As a beauty and wellness editor, I get inundated with hundreds of press releases titled ‘next big wellness trend’. That’s usually when I start to sigh or eye roll. Because, while some new wellness trends are backed by scientific and profound evidence, others, such as ‘weight loss teas’ and the celebrity endorsed ‘vagina steam cleaning’ are not only ludicrous and a waste of time, worryingly, they can negatively impact our health.
There is one wellness trend however, that I will preach about at any given opportunity. The Alexander Technique. Although fairly under the radar its been tried and tested for over a hundred years, and as a new mum, AT has neatly helped me to ride out the overwhelming physical and psychological changes that constantly ripple through me whilst trying to navigate motherhood. Now relentlessly time-poor soul-soothing self-care rituals seem a distant memory, and when a glass of red wine isn’t always a viable option (like at 11 am in the morning) this healing practice has been my one true saving grace.
First some background. Founded by actor Frederick Matthias Alexander in the 1890s, he devised the technique after suffering from vocal problems. He realised that when reciting he would strain his vocal organs and after observing himself in mirrors, he noticed he pulled his head back and down, depressed his larynx, and also gasped for air when trying to speak. While this was the root of the problem, he realised it this was part of a bigger pattern of tension involving the whole of his body, that manifested itself at the mere thought of reciting. To heal, he had to re-educate both body and mind, to resist his instincts and learn new behaviour.
Whilst I’m no singer, I benefit so well from AT because I to have developed tension patterns since having my daughter. A career sitting at desk meant that my posture was out of shape to begin with, so being held hostage on the sofa breast-feeding for hours on end, to pacing up down the living room trying to rock her to sleep at 3 am has only served to amplify it. These repetitive and often at times uncomfortable movements not only cause me physical pain in my neck and back, but also bear down on my mood, making me feel foggy, weary and irritable.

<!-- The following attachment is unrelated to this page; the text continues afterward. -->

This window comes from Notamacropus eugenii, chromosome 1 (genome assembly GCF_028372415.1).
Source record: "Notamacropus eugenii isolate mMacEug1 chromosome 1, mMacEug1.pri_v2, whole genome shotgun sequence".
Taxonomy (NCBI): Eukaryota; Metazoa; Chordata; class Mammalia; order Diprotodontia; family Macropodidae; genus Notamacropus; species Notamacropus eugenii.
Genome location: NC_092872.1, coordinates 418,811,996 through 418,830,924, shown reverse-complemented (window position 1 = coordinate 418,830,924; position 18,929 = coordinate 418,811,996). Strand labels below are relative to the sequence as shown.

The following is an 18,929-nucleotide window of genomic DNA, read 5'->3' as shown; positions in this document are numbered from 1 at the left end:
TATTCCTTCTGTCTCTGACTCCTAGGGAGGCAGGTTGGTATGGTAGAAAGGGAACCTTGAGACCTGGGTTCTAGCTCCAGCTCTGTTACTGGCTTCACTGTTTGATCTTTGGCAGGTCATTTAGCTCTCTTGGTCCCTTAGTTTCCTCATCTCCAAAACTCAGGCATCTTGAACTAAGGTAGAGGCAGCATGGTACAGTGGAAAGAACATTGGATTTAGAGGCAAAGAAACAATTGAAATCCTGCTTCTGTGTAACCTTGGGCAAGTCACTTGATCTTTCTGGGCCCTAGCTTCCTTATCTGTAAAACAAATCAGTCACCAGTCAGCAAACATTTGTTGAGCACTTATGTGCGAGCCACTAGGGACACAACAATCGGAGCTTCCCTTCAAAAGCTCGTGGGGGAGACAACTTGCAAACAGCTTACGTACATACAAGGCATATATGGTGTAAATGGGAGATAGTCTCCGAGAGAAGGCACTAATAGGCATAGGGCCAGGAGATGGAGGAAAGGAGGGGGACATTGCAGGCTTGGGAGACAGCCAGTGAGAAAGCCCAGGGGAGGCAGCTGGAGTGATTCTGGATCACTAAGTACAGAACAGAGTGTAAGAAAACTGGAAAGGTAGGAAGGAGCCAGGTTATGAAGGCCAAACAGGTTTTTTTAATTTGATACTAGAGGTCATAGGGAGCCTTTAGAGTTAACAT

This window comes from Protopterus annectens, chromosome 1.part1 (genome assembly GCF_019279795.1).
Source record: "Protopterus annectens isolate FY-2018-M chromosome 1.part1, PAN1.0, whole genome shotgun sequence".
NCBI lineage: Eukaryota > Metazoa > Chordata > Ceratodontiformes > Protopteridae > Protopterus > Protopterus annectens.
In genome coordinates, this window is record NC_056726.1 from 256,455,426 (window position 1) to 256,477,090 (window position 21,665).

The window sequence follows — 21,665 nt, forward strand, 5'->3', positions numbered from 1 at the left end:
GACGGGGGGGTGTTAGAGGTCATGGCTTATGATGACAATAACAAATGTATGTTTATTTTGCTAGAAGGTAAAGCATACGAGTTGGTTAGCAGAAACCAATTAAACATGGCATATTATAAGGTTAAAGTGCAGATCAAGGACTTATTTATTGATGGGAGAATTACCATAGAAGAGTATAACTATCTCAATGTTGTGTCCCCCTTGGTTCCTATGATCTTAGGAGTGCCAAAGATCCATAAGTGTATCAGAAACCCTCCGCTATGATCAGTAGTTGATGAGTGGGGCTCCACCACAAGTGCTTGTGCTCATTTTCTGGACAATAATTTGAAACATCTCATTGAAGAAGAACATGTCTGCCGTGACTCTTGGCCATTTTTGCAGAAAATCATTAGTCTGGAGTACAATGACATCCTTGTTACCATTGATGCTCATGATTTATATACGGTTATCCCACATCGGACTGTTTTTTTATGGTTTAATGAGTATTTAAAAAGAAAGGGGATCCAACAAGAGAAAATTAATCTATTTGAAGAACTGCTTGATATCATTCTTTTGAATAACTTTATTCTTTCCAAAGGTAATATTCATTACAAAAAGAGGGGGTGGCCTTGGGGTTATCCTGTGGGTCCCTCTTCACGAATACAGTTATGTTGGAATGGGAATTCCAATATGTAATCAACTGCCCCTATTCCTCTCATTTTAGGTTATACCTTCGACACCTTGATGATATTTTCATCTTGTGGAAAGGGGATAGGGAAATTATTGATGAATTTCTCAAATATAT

AT teacher Brita Forsstrom explains why: ‘The underlying coordination and freedom of movement in the natural balance of the head, neck and back works as an integrating principle in everything we do. If we disturb this balance with excessive and inappropriate tension we interfere with the most efficient use of our bodies.’ AT works by restoring natural balance in body. ‘In essence what you learn is a form of ‘embodied mindfulness’. Being more aware of how we react to the demands of motherhood we can learn to prevent excessive muscular tension and also feel calmer and clearer in our minds,’ adds Forsstrom.
Since having my daughter I have two sessions 2-3 times a month with my veteran teacher Jean. Well into her seventies, she is a complete powerhouse and her healing hands have on more than one occasion worked miracles on my malfunctioning lower back. The first part of the 45-minute session always involves a few minutes learning how to sit down and stand up from a chair with Jean helping me to realise how my habitual reactions contribute to my bad posture and pain. It sounds easy and simplistic and yet getting to grips with ‘unlearning’ 20 plus years of slouching, overusing some muscles and neglecting others, takes time. This is followed by hands on guidance where I lay on a table and so that Jean can loosen all the tension in every single muscle, allowing my back to lengthen and chest to open, which is turn helps my breathing to regulate and my mind to slow.
I often leave an AT lesson, feeling not only taller, (thanks to my spine being lengthened) but as if the mountainous problems I had prior to the session have suddenly shrunk down to nothing. Sleep deprivation seems less torturous and I’m less anxious about work deadlines. I have total emotional and physical equilibrium, and I savour every second of it while it lasts.